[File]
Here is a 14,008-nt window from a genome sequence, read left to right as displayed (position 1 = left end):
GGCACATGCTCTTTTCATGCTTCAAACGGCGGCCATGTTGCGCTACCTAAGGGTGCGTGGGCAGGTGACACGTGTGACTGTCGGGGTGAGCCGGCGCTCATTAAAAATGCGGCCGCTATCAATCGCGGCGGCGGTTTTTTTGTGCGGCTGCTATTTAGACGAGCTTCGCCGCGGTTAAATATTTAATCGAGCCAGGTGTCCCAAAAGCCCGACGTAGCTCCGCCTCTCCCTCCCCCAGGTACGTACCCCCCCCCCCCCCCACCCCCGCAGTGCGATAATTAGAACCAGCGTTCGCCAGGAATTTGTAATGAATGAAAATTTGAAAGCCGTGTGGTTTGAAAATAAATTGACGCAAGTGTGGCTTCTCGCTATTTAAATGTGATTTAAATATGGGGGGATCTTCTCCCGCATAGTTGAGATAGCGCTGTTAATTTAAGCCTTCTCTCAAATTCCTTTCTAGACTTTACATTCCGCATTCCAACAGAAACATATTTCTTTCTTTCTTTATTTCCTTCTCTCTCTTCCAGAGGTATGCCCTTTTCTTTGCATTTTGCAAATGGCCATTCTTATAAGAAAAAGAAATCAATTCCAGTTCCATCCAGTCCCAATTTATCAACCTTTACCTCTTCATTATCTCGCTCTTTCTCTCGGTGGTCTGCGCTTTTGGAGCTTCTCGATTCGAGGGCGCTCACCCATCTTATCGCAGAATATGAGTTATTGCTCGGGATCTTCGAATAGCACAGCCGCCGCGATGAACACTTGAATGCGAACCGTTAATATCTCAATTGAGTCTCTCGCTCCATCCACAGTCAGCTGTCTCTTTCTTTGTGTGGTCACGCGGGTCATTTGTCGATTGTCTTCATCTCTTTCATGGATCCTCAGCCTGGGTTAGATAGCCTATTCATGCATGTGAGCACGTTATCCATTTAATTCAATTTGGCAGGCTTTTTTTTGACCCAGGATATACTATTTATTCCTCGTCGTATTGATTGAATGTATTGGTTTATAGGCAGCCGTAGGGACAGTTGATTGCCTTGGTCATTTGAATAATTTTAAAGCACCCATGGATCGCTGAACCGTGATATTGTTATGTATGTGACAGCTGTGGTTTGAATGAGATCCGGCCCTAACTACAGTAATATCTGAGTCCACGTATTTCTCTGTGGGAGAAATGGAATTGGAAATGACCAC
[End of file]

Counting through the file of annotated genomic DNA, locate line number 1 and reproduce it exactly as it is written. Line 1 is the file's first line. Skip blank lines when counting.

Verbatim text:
Here is a 14,008-nt window from a genome sequence, read left to right as displayed (position 1 = left end):